George Clarence Seitz, an 81-year-old World War I veteran, left his home in Jamaica, Queens on December 10, 1976 to get his hair cut. Never seen or heard of him again.
In a Queens courtroom Tuesday, Martin Motta, 75, a former town barber who has been friends with Seitz for years, confessed to killing the Army vet, dismembering his body and burying the remains in the backyard of a Richmond Hill home.
Police said the motive was theft because Seitz usually carried large sums of cash. The New York Police said his remains were recovered in 2019 based on information. It is not yet clear if Seitz plans to visit Motta on the day of his disappearance.
Mota’s conviction for manslaughter for the Sitz murder is the first in New York City to be obtained through genetic genealogy, a forensic technique that has proven to be a major development in solving cold cases across the country, including Long Island.
“No matter what time has passed, we will use every tool at our disposal to bring justice,” Queens District Attorney Melinda Katz said in a statement.
The technique, in which unknown genetic profiles are compared with samples from individuals who submitted their DNA to general genealogical sites such as 23andme, has been used successfully in two major cases on Long Island.
Investigators matched the DNA of the remains found in 2019 with Seitz, a witness to the crime came forward, and Motta was eventually arrested.
Earlier this year, Suffolk County Police Commissioner Rodney Harrison and Attorney General Ray Tierney announced that forensic genetic genealogy had identified the deceased killer of Eve Wilkowitz, a Bayshore woman who was strangled and sexually assaulted in 1980. In 2020, county police announced Suffolk has genealogically located the remains of Valerie Mac, victim of the Gilgo Beach serial killer who was known as “Jane Doe No. 6.”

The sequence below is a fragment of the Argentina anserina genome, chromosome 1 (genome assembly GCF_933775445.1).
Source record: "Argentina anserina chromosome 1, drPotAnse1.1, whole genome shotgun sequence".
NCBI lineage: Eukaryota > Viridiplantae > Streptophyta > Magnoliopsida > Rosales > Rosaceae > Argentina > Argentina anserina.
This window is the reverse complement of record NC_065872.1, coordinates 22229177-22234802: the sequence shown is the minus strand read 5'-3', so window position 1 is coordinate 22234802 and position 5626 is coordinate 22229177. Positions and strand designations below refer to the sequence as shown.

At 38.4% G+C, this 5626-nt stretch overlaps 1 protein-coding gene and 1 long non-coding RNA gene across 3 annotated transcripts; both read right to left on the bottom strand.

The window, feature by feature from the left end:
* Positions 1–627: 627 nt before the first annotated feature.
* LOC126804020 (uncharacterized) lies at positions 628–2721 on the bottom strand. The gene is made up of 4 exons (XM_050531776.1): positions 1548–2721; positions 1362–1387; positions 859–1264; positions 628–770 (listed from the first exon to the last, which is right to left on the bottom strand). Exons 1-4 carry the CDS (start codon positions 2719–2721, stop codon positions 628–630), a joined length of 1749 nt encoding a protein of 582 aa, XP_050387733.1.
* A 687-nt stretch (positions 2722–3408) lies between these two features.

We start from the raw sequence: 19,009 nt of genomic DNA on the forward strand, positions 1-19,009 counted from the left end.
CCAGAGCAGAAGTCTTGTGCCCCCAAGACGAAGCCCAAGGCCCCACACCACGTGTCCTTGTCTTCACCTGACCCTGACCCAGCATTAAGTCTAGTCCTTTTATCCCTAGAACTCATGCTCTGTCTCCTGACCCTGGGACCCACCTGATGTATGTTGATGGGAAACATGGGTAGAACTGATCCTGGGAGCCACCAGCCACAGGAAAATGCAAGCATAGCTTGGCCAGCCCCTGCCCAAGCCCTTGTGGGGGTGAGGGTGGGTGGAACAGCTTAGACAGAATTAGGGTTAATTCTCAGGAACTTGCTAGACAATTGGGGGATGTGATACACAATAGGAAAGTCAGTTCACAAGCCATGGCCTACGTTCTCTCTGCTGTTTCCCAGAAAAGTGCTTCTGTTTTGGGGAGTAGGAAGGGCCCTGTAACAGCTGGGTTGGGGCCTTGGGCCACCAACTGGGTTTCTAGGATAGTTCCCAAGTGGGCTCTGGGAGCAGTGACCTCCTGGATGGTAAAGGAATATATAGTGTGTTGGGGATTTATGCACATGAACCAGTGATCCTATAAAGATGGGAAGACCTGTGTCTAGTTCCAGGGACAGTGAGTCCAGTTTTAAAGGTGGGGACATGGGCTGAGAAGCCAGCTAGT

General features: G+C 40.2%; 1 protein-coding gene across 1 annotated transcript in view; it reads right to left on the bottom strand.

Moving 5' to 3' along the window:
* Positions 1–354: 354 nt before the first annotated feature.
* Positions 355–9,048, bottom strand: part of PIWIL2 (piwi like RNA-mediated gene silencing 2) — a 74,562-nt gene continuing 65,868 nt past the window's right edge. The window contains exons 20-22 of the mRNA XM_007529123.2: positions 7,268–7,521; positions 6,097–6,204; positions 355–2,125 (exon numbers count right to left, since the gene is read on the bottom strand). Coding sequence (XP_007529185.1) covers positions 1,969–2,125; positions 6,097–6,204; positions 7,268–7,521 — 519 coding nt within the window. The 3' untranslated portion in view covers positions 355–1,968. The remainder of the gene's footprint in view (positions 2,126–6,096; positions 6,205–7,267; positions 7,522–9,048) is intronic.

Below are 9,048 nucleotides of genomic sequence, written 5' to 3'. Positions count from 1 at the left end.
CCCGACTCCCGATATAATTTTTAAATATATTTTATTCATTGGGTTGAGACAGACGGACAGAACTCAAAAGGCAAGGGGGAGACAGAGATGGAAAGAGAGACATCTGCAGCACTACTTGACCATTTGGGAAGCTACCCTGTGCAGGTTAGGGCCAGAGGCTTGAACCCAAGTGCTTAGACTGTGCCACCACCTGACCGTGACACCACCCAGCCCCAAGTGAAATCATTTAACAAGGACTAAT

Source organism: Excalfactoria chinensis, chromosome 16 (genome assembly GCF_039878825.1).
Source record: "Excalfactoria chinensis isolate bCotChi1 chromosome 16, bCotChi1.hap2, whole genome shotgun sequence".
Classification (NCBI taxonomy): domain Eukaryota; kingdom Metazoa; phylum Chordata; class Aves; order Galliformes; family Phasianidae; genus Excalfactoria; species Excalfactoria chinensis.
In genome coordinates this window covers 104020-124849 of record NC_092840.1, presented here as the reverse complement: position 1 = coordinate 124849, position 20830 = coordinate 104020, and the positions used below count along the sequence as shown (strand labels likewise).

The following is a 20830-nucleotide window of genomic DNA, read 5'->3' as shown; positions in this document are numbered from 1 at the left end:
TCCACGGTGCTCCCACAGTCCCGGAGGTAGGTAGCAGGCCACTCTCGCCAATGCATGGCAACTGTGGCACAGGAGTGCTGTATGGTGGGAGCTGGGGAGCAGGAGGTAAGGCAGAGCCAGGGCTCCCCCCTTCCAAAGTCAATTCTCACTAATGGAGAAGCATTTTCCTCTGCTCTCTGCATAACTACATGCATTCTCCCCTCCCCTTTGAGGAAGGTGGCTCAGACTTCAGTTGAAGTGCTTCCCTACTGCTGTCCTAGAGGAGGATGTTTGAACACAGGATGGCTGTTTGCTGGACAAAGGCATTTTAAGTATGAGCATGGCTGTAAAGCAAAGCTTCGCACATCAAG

Last month, Suffolk police said they were using the methodology to try to identify the skeletal remains of a woman, known only as “Mary”, who was found in 1999 under a yard in a house in Bellport.
President Emmanuel Katranakis, the retired chief of forensic operations at the New York Police Department, said Thursday that the department has used forensic genetic genealogy to resolve a number of cases awaiting potential arrests. Katranakis said the department has hired its own resident genealogist, supervisory criminal Sarah Scortino, to handle the cases.
“It’s a valuable tool,” Katranakis said of the genealogy curriculum.
“It is the first major human development in human identification in about 30 years,” said Colin Fitzpatrick, a well-known genealogist, of the importance of genetic genealogy in forensic work.
While the methodology has been used in the past 20 years in searches of people looking for their parents, genetic genealogy is gaining wider use among law enforcement and is considered a “game changer” in forensic identification, said Fitzpatrick, who runs the California firm, identifiers.
In the Gilgo Beach case, officials in Suffolk confirmed earlier this month that genetic genealogy is being used in an attempt to identify the remains of a victim known as “Peach,” whose members were found within the Nassau County jurisdiction. The search to identify “Peach” prompted the FBI, in conjunction with police in Mobile, Alabama, to publish a Facebook post asking for help identifying relatives of Elijah “Legg” Howard/Howell, who lived from 1927 to 1963 in Pritchard, Alabama And she has a wife named Carrie. In the Facebook ad, officials attached a photo of the tattoo on the body of Peach.
Federal officials believe Howell’s relatives may be able to establish the true identity of Peach, as well as that of her young child whose remains were also found separately along Ocean Parkway in Suffolk County.
Archived news reports showed Howell died of apparent carbon monoxide poisoning while sitting in a car. What was Howell’s exact family relationship to the woman known as Peaches is unclear. Assuming Peaches died in 1997 at the age of 30—the year her remains were found—and was born in 1967, Howell would have already died and neither had her father. The difficulty with genealogy searches, Fitzpatrick said, is that sometimes the chain of family relationships is missing for investigators.
Motta faces 20 years in prison when he is sentenced on November 7. Defense attorney Russell Rothberg did not return a call for comment.